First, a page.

Shakespeare Electronic Conference, Vol. 6, No. 0614.  Monday, 14 August 1995.
From:           Thomas A. Berson <This email address is being protected from spambots. You need JavaScript enabled to view it.>
Date:           Monday, 07 Aug 1995 16:36:49 -0700
Subject: 6.0609  Re: Salvini Interlingual playing
Comment:        Re: SHK 6.0609  Re: Salvini Interlingual playing
Ron Macdonald quotes Henry James for us that, "Signor Salvini naturally played
in Italian, while his comrades answered him in a language which was foreign
only in that it sometimes failed to be English."
Stephen C. Schultz says that "This was not TOO uncommon in his time; Edwin
Booth did the same."
And it goes on now too. During the summer of 1985 cultural exchange between the
U.S. and the U.S.S.R. had been frozen by Pres. Reagan. The drama class at Palo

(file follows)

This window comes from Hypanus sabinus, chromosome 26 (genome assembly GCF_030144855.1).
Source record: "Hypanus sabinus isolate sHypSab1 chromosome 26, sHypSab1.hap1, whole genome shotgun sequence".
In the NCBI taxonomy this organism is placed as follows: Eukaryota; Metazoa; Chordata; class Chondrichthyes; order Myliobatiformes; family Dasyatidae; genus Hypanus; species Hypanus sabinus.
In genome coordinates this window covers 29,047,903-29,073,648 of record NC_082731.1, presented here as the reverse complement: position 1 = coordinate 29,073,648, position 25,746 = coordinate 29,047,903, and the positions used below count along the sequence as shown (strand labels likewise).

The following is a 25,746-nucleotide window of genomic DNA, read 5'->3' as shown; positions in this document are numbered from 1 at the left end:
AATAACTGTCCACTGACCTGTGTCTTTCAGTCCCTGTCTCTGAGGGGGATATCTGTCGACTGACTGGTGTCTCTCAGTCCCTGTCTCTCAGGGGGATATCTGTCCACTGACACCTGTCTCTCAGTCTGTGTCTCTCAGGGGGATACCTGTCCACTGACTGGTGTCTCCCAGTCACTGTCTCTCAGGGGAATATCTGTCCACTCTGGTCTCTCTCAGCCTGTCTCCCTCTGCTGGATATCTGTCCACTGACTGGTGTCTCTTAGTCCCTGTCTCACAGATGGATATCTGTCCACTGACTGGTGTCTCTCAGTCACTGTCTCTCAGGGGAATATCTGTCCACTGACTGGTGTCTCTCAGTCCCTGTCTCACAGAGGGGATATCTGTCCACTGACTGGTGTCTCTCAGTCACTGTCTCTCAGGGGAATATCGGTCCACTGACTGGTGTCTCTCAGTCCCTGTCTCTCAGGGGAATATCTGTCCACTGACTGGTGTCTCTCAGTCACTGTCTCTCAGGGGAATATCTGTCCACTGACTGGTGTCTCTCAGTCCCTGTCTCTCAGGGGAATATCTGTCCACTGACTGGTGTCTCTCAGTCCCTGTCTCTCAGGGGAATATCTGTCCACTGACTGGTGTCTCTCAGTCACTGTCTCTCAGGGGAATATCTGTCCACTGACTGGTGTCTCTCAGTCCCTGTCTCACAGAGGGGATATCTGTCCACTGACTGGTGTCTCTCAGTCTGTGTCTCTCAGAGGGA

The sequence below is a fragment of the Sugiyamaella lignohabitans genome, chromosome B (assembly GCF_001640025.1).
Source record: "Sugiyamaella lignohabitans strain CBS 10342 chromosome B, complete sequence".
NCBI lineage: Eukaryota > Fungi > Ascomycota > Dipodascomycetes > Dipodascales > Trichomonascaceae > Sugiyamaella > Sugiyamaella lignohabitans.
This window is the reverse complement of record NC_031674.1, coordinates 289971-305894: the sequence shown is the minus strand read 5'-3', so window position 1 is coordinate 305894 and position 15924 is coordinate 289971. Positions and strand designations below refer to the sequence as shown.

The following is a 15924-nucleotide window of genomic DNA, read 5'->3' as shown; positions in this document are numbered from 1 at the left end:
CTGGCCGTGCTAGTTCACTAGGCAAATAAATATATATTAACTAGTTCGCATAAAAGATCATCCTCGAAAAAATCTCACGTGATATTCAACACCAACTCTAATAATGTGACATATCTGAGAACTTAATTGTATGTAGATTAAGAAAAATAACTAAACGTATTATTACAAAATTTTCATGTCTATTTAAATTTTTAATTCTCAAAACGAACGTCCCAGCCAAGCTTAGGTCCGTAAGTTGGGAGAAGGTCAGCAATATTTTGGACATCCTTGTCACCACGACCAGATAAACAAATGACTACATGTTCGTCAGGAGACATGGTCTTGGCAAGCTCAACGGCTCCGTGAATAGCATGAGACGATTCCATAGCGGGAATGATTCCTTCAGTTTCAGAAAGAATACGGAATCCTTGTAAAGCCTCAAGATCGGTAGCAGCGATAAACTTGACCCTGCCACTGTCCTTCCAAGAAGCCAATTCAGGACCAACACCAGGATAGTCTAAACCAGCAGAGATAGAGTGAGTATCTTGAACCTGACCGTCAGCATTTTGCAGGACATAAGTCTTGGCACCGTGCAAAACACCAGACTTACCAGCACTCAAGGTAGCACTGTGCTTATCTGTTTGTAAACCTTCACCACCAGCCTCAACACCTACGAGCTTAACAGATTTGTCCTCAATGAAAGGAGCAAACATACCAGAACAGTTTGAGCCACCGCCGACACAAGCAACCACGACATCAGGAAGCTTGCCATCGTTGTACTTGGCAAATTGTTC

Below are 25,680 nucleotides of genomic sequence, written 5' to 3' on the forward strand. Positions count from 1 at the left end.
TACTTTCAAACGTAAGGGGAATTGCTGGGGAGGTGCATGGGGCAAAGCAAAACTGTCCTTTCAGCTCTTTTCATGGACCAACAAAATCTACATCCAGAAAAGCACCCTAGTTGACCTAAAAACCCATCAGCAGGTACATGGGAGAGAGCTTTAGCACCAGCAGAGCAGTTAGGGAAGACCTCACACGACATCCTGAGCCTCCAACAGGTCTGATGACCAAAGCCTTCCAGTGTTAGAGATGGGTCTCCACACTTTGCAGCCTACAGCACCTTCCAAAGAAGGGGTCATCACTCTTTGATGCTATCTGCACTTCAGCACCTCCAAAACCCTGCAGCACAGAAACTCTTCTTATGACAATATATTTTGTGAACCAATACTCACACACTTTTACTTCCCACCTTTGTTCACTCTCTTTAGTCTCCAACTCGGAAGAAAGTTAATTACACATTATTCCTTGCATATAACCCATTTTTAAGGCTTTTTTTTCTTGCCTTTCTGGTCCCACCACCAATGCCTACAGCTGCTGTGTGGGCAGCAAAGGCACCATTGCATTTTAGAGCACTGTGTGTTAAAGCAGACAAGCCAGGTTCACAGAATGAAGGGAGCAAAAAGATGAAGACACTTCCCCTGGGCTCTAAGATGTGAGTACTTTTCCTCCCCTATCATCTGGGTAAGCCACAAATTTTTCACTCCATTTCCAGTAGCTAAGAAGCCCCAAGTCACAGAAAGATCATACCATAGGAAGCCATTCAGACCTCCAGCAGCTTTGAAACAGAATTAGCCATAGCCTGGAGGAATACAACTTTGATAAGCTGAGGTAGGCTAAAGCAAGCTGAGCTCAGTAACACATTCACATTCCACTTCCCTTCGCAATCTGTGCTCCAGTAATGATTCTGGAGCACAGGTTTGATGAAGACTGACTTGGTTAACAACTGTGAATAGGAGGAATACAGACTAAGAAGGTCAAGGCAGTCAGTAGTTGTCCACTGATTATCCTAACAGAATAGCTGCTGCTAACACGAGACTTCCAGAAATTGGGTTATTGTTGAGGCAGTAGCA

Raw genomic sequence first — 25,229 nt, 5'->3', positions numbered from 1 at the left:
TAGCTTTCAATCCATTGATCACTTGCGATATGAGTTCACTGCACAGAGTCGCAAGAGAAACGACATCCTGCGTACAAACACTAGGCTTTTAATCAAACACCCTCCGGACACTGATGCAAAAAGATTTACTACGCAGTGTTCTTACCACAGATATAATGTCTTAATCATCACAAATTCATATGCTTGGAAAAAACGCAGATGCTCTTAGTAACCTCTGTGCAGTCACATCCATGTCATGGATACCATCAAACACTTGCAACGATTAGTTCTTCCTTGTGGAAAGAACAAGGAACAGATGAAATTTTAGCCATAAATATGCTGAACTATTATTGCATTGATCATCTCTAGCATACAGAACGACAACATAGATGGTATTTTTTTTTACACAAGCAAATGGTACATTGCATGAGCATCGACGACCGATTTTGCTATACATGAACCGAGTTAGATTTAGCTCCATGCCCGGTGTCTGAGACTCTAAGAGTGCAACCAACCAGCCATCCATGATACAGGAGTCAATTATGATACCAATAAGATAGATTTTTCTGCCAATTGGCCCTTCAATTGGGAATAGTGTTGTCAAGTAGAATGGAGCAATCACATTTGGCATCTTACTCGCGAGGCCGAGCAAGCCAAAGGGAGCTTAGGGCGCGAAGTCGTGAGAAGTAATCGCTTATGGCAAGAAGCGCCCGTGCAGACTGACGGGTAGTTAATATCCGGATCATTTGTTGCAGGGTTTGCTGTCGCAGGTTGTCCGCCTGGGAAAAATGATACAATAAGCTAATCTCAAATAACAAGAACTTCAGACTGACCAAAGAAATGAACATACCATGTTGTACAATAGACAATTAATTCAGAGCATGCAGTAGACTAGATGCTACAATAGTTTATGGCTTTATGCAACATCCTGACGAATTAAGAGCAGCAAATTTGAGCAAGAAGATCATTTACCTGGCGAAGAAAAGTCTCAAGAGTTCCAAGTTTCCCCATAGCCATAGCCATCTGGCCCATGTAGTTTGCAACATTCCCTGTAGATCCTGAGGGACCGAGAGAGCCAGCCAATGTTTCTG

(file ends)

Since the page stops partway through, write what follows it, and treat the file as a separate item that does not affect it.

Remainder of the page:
Alto (CA) High School had a production of *RJ* up. (My son, Matt, was Mercutio,
but that's another story). The class teacher, Michael Kass, was a Russian
language scholar who had personal contacts in the U.S.S.R. Through these he
arranged to take his production on the road. It played in Moscow, Leningrad,
and Minsk.
In Minsk the travelling players came across a group of university-based Soviets
who also had *RJ* up. The two casts spontaneously played some scenes together,
the Americans in English and the Soviets in Russian. Dialogue scenes worked
easily. The rhythms of language provided all the cues necessary. I have a video
which documents the experiment.
The video also demonstrates that a Soviet university student Juliet can (and
did) teach an American high school student Romeo a thing or two about kissing.
Interlingualy yours,
--Tom Berson

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